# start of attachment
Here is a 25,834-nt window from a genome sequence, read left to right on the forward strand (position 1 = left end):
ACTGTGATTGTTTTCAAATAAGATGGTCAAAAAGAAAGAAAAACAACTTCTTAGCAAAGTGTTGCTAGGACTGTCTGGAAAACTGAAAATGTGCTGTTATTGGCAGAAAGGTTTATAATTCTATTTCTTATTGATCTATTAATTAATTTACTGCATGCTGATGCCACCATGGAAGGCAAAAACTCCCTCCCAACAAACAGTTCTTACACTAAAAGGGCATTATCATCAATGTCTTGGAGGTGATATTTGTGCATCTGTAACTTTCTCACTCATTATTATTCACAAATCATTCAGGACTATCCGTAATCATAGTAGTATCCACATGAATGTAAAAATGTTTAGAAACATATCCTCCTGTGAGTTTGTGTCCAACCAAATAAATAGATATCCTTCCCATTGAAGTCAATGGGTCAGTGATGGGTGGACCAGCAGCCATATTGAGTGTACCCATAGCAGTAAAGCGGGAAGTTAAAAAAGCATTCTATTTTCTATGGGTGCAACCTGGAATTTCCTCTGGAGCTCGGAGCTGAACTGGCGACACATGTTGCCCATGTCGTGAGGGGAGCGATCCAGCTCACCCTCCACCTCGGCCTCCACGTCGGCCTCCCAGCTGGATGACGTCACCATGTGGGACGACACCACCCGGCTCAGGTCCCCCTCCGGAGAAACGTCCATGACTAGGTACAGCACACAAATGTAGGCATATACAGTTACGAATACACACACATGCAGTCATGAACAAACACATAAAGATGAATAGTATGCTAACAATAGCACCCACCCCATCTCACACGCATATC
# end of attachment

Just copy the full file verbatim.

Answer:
Here is a 25,834-nt window from a genome sequence, read left to right on the forward strand (position 1 = left end):
ACTGTGATTGTTTTCAAATAAGATGGTCAAAAAGAAAGAAAAACAACTTCTTAGCAAAGTGTTGCTAGGACTGTCTGGAAAACTGAAAATGTGCTGTTATTGGCAGAAAGGTTTATAATTCTATTTCTTATTGATCTATTAATTAATTTACTGCATGCTGATGCCACCATGGAAGGCAAAAACTCCCTCCCAACAAACAGTTCTTACACTAAAAGGGCATTATCATCAATGTCTTGGAGGTGATATTTGTGCATCTGTAACTTTCTCACTCATTATTATTCACAAATCATTCAGGACTATCCGTAATCATAGTAGTATCCACATGAATGTAAAAATGTTTAGAAACATATCCTCCTGTGAGTTTGTGTCCAACCAAATAAATAGATATCCTTCCCATTGAAGTCAATGGGTCAGTGATGGGTGGACCAGCAGCCATATTGAGTGTACCCATAGCAGTAAAGCGGGAAGTTAAAAAAGCATTCTATTTTCTATGGGTGCAACCTGGAATTTCCTCTGGAGCTCGGAGCTGAACTGGCGACACATGTTGCCCATGTCGTGAGGGGAGCGATCCAGCTCACCCTCCACCTCGGCCTCCACGTCGGCCTCCCAGCTGGATGACGTCACCATGTGGGACGACACCACCCGGCTCAGGTCCCCCTCCGGAGAAACGTCCATGACTAGGTACAGCACACAAATGTAGGCATATACAGTTACGAATACACACACATGCAGTCATGAACAAACACATAAAGATGAATAGTATGCTAACAATAGCACCCACCCCATCTCACACGCATATC